Elements loaded via adding dynamically to the DOM *don’t* block like regular script elements, they load asynchronously. 
    This means that script-that-needs-jquery-loaded probably won’t have jquery loaded in time.  But maybe it will, due to caching.  We now have a heisenbug – if google is accessible, everything works great.  If google is not accessible, jquery still gets loaded, but without blocking, so now sometimes things later in the page that need jquery will work but other times it won’t have loaded in time.
    The easiest fix is to switch to document.write to include a script tag in the page.  A script tag written with document.write will run and block once your current script block completes.

  2. Next up, we have a caching problem.  When you request http://ajax.googleapis.com/ajax/libs/jquery/1.4/jquery.min.js , look at this little header:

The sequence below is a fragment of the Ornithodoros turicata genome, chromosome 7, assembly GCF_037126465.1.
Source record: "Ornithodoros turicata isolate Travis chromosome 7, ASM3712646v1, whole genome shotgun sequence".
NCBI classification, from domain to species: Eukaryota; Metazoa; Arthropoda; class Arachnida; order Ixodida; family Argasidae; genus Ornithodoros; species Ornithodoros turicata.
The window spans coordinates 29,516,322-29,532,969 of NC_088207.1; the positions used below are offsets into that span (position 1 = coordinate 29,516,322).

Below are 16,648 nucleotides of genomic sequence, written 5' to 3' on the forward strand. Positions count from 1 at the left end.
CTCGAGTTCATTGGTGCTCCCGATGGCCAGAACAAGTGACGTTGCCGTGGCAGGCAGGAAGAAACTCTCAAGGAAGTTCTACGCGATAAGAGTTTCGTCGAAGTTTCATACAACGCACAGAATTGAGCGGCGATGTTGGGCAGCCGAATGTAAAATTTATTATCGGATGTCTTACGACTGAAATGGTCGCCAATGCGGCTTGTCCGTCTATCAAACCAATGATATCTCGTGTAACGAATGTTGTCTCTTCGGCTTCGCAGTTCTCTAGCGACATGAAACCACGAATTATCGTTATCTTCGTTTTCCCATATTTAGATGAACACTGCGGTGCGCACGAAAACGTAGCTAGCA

Cache-Control: public, must-revalidate, proxy-revalidate, max-age=3600

    The odds of getting a useful document from a visitor’s cache with a max-age of one hour are not that great.
    However, when you request http://ajax.googleapis.com/ajax/libs/jquery/1.4.2/jquery.min.js , the cache time is now:

    Cache-Control: public, max-age=31536000

    Google serves up 1.4 with a 1 hour cache expires time, because a new version might be released and they don’t want the old version stuck in your cache forever.  The solution is to instead request a specific version, which is served up with a year long expires time.

  3. Now, on our document.write change: There’s a gotcha here too. You’re technically not allowed to have the string </whatever> in your javascript, even if it’s inside a string.  Some browsers may run it wrong.  Some AV/firewall software will incorrectly dynamically rewrite this.  So